| By Gabriel Norevik, Magnus Hellström, Dongping Liu & Bo Petersson | Avium Förlag | 2020 | Hardback | 423 Pages | 1400+ colour photos, b/w illustrations | ISBN: 9789198516579 | £94.99 |
The Publisher’s View:
This generously illustrated handbook covers 62 East Asian passerine species, including many that appear as sought-after vagrants in both Europe and North America. It provides a comprehensive and detailed summary of current knowledge, based on data and photographs of birds in the hand, collected during three years of study in China, primarily at Beidaihe, Hebei province.
The texts are presented in a pedagogical manner and, together with an ample collection of over 1,400 photographs, guide the reader through the process of determining the age and sex of the bird in both autumn and spring. This guide is an essential introduction to the subject for bird ringers in China, and it will also prove indispensable for any birdwatcher with an interest in the ageing and sexing of East Asian passerines.
“A landmark in East Asian ornithology, an extremely detailed and useful guide to ageing and sexing of several passerines of this region. Clear layout, pedagogic text profusely illustrated with numerous photographs makes it easy to recommend this book to all interested in bird ringing or identification of rare birds.”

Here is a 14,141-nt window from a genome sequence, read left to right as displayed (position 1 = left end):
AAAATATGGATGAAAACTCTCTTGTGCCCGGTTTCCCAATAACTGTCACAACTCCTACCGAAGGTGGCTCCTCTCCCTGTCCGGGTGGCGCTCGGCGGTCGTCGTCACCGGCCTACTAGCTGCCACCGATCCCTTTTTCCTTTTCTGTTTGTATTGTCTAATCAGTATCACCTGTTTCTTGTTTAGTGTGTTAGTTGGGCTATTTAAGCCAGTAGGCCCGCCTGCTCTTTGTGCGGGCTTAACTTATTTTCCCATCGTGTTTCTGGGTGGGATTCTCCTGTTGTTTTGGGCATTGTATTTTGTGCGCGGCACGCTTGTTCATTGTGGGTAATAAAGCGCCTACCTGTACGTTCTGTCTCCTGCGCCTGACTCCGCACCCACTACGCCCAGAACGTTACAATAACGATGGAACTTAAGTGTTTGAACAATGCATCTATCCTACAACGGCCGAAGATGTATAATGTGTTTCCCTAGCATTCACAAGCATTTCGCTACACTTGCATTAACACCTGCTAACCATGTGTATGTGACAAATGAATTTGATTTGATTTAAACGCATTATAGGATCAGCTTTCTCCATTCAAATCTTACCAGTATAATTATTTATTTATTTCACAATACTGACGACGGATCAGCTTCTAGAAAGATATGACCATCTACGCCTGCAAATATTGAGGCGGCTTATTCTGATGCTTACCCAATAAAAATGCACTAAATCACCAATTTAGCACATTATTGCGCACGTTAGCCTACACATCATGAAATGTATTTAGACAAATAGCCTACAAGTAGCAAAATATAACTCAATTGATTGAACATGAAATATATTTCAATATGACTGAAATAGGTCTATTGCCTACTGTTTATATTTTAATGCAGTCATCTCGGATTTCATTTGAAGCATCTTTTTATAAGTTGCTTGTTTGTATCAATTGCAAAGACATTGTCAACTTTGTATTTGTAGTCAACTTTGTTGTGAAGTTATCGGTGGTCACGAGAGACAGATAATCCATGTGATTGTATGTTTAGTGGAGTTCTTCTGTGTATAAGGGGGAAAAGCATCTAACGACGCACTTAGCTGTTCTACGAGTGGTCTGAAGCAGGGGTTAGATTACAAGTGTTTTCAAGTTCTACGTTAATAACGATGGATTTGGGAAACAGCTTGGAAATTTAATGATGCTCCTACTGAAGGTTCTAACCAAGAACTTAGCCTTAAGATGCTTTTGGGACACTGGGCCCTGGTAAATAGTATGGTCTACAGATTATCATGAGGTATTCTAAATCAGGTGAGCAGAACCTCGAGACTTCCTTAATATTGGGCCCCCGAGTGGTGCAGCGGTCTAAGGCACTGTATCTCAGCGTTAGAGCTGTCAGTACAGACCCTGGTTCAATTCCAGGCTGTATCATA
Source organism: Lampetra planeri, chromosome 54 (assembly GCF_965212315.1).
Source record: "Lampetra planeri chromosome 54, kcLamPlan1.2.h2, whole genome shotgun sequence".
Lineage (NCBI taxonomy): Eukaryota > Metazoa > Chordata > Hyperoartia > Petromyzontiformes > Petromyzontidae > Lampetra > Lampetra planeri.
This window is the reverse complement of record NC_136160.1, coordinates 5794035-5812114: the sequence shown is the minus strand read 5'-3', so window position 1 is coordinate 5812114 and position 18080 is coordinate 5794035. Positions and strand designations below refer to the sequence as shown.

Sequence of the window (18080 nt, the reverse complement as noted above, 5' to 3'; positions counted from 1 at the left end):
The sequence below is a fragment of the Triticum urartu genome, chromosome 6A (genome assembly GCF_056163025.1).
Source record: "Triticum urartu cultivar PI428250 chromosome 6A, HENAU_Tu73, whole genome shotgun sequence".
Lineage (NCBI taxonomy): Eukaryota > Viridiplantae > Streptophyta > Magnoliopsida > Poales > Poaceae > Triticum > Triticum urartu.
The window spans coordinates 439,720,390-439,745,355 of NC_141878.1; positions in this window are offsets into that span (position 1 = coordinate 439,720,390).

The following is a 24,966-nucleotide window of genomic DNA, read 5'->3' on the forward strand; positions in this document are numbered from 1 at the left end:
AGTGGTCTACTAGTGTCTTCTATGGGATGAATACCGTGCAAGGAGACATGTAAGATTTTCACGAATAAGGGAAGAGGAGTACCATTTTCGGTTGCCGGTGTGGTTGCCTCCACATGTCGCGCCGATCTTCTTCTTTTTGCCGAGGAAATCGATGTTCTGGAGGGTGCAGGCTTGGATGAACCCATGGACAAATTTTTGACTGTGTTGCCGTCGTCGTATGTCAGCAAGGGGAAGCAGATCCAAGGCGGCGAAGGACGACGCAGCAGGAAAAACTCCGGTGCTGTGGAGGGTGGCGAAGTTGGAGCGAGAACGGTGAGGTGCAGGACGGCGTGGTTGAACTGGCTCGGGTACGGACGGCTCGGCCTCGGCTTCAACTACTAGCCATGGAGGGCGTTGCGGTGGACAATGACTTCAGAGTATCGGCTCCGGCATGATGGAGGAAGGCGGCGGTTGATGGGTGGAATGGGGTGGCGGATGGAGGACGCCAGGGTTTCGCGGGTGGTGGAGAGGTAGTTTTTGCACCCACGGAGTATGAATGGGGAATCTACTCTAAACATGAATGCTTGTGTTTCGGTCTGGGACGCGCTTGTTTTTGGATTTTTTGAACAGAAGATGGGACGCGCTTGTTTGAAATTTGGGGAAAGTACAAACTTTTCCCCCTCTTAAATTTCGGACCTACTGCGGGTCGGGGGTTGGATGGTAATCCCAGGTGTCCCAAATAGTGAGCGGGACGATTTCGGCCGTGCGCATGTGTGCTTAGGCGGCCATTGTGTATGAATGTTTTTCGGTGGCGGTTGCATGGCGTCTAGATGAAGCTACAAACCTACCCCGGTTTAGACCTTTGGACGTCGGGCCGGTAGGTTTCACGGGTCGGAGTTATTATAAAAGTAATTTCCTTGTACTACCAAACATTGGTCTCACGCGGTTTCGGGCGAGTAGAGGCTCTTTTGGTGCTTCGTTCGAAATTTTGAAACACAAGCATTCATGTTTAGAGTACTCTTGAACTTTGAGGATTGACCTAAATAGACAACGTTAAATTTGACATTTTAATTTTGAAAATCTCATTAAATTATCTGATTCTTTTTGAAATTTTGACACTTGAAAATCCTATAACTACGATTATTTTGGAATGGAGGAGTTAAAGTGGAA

– Lars Svensson
I guess that every bird observatory or ringing station would want to acquire this guide when emptying their nets during Spring and Autumn passage. It covers a number of birds which are regular passage migrants in the UK, other parts of Europe and the USA… so it has a ready readership. Its no small tome but I’m sure the its robust format would work well when bagged birds are being weighed and measure. The photos are really comprehensive and superb. If it wasn’t so niche it would grace a coffee table as it is also a beautiful book printed to the highest standard.
It has an English and Chinese text so useful for Asian ringers too.
Most of us don’t get to see birds in the hand, but these photos are so good that, with some species, at some stages it should be possible for the best birders to recognise some ages on the wing, or at least flitting about the local sycamores.